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Sustainable production strategies for spinning mills

Abstract

Spinning is a vital operation process in the textile sector. It is the primary industry supporting yarn to the export market. Usually, it requires massive investment and labor employment. Public awareness and the growing perception of the environment have forced the textile industry to produce environmentally friendly products.

Sustainable-production-strategies-spinning-mills
Figure 1: Continuous improvement in productivity level, quality, utilization and yarn realization is very important for efficient working of operations. 

For this reason, nowadays many companies and organizations focus on the environmentally friendly way of production. To create a sustainable textile, the main change factors have been linked to eco-materials so less and harmless waste, reusing/recycling, lesser usage of energy, water and chemicals and ethical issues in production processes. This article emphasizes the environmental effects of textiles in detail and contributes to cleaner production and sustainability in the textile spinning industry.

Keywords: cleaner production, environmentally friendly, sustainability, Spinning Mills.

1.0       Introduction

Spinning is a vital operation process that consumes more power and massive investment. Unlike other industrial segments, spinning mills are a big concern due to the moderate net profit of 5%. The primary export of yarn to neighboring countries has seamlessly reduced profitability in recent times. The price determination of world cotton is dependent on cotton sourcing whereby the type of single dependency occurs for a secured source, and it seems a big threat for the spinning sector.

It must reassure the diversified source and sustainable robust growth to avoid the direct collapse of the total textile supply chain if it lacks the above sources. Such a competitive price and so challenges increase in the mills to produce quality yarn using average cotton. Perhaps finding out the cotton import arena and their capacity utilization can bring a great deal of success.

Despite that, inadequate gas supply due to the unavailability of gas mills or captive generators, production cost per unit and the cost for alternative sources of power are driving up even higher. Originally, sustainable business relies on the increase in profitability concerning quality tasks, consistency, and fast supply of products.

Spinning is a vital operation process that consumes more power and massive investment. Unlike other industrial segments, spinning mills are a big concern due to the moderate net profit of 5%.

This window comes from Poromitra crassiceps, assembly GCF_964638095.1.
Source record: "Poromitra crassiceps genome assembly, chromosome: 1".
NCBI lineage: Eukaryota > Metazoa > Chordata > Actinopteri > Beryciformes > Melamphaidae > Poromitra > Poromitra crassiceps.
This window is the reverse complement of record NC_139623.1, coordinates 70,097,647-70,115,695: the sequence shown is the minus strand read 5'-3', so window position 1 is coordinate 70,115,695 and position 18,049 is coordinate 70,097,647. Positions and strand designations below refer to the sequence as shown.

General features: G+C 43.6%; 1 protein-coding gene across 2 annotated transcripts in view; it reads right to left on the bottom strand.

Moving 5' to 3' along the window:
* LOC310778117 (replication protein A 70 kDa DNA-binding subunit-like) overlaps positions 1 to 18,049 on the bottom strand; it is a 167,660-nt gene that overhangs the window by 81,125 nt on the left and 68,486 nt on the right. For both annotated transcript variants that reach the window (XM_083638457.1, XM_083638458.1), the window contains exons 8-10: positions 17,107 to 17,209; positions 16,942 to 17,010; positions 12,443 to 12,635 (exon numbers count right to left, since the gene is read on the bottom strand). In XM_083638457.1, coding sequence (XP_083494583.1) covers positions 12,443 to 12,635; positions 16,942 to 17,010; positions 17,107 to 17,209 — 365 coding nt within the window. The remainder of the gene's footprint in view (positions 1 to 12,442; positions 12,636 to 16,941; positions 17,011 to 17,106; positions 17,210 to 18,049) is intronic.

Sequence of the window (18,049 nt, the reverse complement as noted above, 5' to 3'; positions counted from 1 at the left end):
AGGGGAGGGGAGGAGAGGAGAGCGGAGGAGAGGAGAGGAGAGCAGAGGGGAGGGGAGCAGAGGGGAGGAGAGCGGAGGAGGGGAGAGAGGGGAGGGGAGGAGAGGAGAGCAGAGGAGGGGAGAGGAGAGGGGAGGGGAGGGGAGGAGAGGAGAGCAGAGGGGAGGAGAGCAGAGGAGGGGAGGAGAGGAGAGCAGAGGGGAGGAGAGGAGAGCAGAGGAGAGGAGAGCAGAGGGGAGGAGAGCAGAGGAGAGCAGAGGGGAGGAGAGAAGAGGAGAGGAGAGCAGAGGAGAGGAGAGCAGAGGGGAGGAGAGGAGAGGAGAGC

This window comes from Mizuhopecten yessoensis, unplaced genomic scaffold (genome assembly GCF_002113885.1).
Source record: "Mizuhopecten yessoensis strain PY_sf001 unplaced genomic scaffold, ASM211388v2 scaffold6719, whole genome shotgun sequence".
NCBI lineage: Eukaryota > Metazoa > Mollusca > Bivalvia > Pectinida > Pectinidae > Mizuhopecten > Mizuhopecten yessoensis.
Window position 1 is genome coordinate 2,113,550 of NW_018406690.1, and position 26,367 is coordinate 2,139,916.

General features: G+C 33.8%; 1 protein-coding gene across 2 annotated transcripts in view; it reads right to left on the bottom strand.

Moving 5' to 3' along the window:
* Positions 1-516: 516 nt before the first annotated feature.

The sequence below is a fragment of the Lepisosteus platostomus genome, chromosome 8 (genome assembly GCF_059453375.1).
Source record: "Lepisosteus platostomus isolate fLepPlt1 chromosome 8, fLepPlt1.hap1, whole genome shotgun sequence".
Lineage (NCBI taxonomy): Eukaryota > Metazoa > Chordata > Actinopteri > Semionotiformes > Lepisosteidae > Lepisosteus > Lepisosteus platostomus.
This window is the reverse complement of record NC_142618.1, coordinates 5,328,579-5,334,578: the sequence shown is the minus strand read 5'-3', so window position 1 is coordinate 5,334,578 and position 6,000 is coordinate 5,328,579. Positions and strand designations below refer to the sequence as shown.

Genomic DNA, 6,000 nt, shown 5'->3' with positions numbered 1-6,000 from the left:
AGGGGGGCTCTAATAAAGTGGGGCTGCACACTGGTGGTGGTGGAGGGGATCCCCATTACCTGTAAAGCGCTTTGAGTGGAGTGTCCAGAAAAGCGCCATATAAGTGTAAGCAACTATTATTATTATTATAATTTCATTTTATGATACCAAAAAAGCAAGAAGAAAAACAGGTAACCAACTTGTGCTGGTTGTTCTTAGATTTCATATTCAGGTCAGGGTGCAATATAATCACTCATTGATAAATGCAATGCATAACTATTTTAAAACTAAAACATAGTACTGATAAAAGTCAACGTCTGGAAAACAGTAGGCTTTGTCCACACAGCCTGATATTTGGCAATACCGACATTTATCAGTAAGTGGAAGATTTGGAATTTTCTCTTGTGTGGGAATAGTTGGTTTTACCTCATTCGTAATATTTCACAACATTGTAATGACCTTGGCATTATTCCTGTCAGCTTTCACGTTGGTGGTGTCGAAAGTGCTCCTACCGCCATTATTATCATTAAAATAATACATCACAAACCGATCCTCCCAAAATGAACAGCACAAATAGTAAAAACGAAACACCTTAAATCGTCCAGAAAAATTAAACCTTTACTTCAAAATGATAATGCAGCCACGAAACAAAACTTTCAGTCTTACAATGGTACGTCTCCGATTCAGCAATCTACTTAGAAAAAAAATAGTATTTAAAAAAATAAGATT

The extraordinary expansion of the global economy in recent years has also caused the explosion in consumption. While some of this growth in consumption is necessary for people to continue their lives, the rest is not. Like richness, consumption is also showing uneven distribution. Even though consumption of per person has risen in large areas of the world, these increases are not the same for everybody, and the differences between the increases are huge.

Today, the expenditures of 100 million people living in industrially developed regions correspond to the consumption of more than one billion people living in underdeveloped regions of the world, just to meet fundamental requirements. This case is problematic because it has two contradictory appearances and both of them put great pressure on the global environment.[1]

Advanced production technologies, which are used to meet increased consumer demands, have also made production activities important to the global environment. The developing technology brought about the problems like pollution of the environment, air, and water, thinning of the ozone layer, a decrease of green areas. In response, however, public opinion has emerged, especially in developed countries that are sensitive to these problems. New precautions have begun to be considered both to maintain industrialization and to protect the environment.

It has been shown that cleaning up after the pollution is more costly than cleaning up before the pollution, and it is not possible to restore the degraded ecological balance after pollution.[2] Along with the technological developments in recent years, developments in the textile sector as well as in many sectors have played a major role in the increase of environmental problems.